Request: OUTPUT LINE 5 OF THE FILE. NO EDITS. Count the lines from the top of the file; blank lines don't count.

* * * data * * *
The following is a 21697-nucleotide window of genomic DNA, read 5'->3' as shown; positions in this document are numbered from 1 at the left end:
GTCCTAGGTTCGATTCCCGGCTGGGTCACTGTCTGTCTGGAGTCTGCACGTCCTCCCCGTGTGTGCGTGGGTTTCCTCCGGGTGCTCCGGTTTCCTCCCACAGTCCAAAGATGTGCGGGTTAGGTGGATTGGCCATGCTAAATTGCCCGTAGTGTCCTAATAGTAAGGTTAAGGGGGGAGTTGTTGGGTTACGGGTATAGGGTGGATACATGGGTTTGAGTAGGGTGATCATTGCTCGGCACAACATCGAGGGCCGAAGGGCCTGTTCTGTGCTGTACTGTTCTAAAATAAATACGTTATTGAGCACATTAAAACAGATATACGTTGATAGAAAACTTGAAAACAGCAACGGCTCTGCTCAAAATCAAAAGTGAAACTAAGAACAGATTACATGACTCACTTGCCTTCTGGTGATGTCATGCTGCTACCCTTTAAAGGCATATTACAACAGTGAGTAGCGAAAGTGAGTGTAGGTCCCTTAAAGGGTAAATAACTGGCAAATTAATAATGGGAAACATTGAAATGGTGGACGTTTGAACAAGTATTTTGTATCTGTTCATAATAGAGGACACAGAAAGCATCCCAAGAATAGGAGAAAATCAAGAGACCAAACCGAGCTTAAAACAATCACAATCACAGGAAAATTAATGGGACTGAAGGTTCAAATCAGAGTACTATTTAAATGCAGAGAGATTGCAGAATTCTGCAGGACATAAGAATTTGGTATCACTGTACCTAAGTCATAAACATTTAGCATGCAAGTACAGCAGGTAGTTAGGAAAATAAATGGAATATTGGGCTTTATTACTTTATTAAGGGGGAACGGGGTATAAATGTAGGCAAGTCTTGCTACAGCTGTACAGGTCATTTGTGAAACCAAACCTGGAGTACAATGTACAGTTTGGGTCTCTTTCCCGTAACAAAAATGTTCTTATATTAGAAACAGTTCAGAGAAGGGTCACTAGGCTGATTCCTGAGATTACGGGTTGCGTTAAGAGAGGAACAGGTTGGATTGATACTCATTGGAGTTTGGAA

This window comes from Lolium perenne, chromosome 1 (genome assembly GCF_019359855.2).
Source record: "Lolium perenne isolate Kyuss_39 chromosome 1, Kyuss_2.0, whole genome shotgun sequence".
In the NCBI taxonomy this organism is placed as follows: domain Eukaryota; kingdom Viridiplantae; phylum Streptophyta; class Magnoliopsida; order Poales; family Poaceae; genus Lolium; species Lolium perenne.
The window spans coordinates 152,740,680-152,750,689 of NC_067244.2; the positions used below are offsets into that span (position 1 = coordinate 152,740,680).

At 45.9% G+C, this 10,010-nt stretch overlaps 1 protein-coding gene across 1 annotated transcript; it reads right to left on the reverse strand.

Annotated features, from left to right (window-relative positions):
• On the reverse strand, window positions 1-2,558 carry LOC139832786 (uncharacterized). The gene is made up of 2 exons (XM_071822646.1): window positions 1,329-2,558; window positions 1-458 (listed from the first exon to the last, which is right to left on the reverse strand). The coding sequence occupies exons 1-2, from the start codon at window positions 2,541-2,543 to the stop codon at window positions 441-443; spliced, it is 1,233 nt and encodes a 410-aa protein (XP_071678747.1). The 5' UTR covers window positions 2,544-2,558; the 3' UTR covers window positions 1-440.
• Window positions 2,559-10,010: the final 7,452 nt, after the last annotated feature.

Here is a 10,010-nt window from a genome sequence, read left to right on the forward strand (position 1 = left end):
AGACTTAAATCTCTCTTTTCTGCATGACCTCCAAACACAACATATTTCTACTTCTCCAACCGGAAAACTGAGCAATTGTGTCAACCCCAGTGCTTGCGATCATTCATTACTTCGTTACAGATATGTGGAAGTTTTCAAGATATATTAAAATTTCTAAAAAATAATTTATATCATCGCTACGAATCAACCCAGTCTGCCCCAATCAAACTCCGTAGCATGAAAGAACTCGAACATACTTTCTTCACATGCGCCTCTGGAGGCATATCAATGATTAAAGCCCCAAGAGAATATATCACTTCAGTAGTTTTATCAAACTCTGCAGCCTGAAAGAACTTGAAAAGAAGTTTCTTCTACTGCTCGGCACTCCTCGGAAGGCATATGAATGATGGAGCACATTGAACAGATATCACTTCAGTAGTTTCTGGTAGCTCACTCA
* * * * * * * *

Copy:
In the NCBI taxonomy this organism is placed as follows: domain Eukaryota; kingdom Viridiplantae; phylum Streptophyta; class Magnoliopsida; order Poales; family Poaceae; genus Lolium; species Lolium perenne.